This last December I finished the novel that I’d been working on for the last five years.It took ten drafts.The strain of it cost me my marriage.I was tired of all the personal fiction, the chick-lit, the memoirs.I wanted to write a great social novel: a novel about the Middle East and Guantanamo and the destruction of the environment, a novel about how all our lazy navel-gazing is wrong.In the novel, my main character was a preacher.In my novel, he stood up on milk crates.In my novel, my preacher gets listened to.

When I took the book to market, though, I discovered that preachers on milk crates don’t get listened to at all.They get stepped around.

The author Kerry Cohen and I have been invited to dinner by a couple who own one of the local vineyards.When we arrive, there is an amazing spread of fine olives, cheeses, casseroles, and wines, all spread out on a long table with a spotless white tablecloth.No one is sitting at the table, though.Instead, all of the guests are standing around a tree.The host is underneath it, pointing his finger at a branch. “There’s one,” he says, “There!”

That’s when I see it for the first time: le cigale.It’s camouflaged against the tree, gray on gray.It’s small—it seems impossible that a being that small can produce so many decibels.It looks so easy to squish.Once I’ve seen one, more of them seem to appear almost instantly.”There’s another,” I say.Suddenly, we’re all standing under that tree—adults, children—searching for cicadas.”There’s one! There’s one!” we chant.It’s a fun game we’re playing, searching for the source of the racket.It reminds me of Where’s Waldo.

After more of this, we return to our table.

There’s a gorgeous view from where I’m sitting.Vineyards, then off in the distance, the town of Sablet, a historic fortified village built on a beehive-shaped hill.There is a church at the summit of the town.Swallows circle it, their nests perched in cracks in the old stone.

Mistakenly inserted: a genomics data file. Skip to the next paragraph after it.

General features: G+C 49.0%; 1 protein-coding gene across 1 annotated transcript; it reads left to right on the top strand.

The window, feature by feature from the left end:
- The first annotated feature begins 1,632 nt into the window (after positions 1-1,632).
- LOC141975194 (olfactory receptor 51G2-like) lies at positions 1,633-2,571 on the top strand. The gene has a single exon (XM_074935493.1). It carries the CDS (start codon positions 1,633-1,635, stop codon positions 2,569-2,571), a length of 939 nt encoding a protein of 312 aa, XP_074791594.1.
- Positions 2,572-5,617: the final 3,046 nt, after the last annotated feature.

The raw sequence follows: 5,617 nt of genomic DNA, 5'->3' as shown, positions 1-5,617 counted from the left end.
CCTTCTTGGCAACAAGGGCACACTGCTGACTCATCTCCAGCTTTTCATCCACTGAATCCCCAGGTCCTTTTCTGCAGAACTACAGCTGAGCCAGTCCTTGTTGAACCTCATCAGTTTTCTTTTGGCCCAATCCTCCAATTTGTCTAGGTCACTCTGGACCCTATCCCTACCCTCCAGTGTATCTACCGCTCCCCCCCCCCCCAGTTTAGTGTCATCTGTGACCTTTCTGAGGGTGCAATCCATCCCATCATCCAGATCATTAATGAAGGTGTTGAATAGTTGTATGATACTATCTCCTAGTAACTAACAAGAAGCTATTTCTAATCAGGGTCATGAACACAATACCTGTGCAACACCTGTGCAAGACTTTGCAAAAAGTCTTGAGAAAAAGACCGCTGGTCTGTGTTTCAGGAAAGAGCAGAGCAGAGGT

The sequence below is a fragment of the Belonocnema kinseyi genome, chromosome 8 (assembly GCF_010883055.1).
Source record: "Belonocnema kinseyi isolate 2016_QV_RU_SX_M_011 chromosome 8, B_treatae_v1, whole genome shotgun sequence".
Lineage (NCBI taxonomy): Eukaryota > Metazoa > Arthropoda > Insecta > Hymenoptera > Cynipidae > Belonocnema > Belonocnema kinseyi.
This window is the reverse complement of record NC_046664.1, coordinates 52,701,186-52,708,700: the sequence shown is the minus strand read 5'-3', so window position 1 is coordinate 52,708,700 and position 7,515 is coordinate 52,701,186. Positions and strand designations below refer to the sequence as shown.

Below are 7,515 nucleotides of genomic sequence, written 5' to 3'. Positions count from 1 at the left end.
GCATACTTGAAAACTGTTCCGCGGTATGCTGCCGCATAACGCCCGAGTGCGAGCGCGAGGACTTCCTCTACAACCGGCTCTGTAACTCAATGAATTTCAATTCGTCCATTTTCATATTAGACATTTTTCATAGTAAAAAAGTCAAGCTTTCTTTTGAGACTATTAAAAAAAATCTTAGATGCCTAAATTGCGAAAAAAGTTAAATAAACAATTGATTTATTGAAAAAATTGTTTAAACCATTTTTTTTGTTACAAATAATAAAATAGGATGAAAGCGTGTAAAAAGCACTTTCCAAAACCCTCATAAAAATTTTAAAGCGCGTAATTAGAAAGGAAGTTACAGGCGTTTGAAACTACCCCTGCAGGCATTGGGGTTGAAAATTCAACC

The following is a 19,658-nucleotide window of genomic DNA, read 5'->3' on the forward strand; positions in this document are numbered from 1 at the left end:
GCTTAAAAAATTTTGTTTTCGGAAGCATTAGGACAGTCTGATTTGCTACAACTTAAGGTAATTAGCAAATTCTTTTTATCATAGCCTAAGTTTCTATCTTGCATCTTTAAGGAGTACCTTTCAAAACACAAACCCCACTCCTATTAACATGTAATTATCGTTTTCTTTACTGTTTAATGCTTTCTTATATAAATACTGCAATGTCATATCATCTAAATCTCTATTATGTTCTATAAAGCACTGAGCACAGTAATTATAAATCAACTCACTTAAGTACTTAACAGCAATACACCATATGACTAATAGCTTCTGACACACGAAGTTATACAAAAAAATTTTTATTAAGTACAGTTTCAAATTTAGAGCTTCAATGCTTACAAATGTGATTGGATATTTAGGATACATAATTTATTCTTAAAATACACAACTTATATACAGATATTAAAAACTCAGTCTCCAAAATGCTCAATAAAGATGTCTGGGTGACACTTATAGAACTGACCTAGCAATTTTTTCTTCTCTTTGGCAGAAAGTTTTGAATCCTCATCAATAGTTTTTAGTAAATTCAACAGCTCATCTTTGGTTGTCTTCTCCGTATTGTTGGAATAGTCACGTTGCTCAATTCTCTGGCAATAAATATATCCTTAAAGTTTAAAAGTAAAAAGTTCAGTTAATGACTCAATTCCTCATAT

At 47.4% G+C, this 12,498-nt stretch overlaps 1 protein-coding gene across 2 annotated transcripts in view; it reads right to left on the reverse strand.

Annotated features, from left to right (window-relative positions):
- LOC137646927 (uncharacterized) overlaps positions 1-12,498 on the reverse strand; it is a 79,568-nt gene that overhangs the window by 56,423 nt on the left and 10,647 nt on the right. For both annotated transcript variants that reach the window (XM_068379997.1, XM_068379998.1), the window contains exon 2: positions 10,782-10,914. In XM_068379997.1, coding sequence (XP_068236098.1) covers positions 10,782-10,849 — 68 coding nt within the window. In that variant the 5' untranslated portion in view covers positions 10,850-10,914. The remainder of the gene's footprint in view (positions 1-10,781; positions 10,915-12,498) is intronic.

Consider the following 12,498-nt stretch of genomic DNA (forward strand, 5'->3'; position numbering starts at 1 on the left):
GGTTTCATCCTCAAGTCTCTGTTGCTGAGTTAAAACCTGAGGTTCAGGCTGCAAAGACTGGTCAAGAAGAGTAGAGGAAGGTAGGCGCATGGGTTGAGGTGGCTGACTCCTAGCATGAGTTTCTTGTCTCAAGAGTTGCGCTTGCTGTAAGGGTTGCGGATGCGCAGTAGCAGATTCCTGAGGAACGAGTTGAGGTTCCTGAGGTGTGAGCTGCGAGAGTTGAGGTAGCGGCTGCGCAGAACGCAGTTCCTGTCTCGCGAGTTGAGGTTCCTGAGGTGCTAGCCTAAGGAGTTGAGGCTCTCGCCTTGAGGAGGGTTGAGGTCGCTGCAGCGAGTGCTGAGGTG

There are things we will spend our lifetimes trying to achieve—and fail.There are things we have achieved easily that others will spend their lifetimes trying to achieve—and fail.Our jealousy can either drive us to madness, or we can surround it, identify it, and laugh at it’s silliness.

After all, we’re all les cigales, spending our lifetimes trying to make the most noise.

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JAMES BERNARD FROST is the author of the novel A Very Minor Prophet, published by indie wonder-press Hawthorne Books, reviewed here by The Oregonian, recently optioned by Rocking Stone Media, and available wherever books are sold. He is also the award-winning author of the novel World Leader Pretend, published by St. Martin's Press, and the travel guide, The Artichoke Trail. His fiction, essays, and articles have appeared in venues as diverse as Wired, SF Weekly, the San Francisco Examiner, The Official Magazine of World of Warcraft, Trachodon Magazine, and the Farallon Review. He lives in Portland, Oregon with his two children, the rain, and the trees.

23 responses to “On Jealousy”

  1. Cicadas are sort of like that annoying cousin you only see every couple of years at a family reunion of some sort. Virginia gets infested by them (cicadas, not annoying cousins) every decade or so. Swarms of cicadas like some crazy, scary scene from a horror flick. They are always around–just never in those droves to which they are a part of every decade/half. Hell, I saw the shell of one’s former self stuck into the railing at my parents’ home last weekend. I used to collect them as a kid. Very strange little insects.

    I find your parallel between the cicada and jealousy of Elliott’s The Adderall Diaries interesting. I read that a couple of months ago. Wiped it out in a couple of days during my lunch breaks at work. Quite the departure from what I’m used to reading, particularly the sadomasochism and bondage. Can’t say I know much about that sort of thing.

    The cover and binding remind me of one of those old library books you only see in public libraries nowadays. Your book’s cover doesn’t seem that bad. I mean, maybe a different font would have been better. But when you said science fiction, I was picturing something extremely lame. Science fiction novels can have some serious cheese of a cover.

    Anyway, I enjoyed this. I think your novel sounds pretty interesting. I think Joshua Mohr’s Termite Parade may be my new favorite book cover out there though Some Things That Meant The World To Me is pretty kick ass looking too with the whole play on Wheel of Fortune.

    Enjoy your travels in France.

    • James Bernard Frost says:

      It’s funny. I think all of us writers get more angst-ridden about our book covers than we need to be.

      Mostly, I just wanted to point out how ridiculous the emotion of jealousy is. We’re weird creatures that way–what we’re jealous of is so strange and uncontrollable.

    • e. lou says:

      The cover of Termite Parade (which I also love) was done by San Francisco artist Aubrey Rhodes. At the Termite Parade book release party, Joshua Mohr showed us the original painting (it’s big!). I think it’s a really cool idea to have artists do book covers. I wish more publishers would do that.

      PS I cyber-stalked her and found her website: http://www.aubreyrhodes.com

  2. Art Edwards says:

    For $50, I think we can find a place to do that pinkie deal for you.



  3. dwoz says: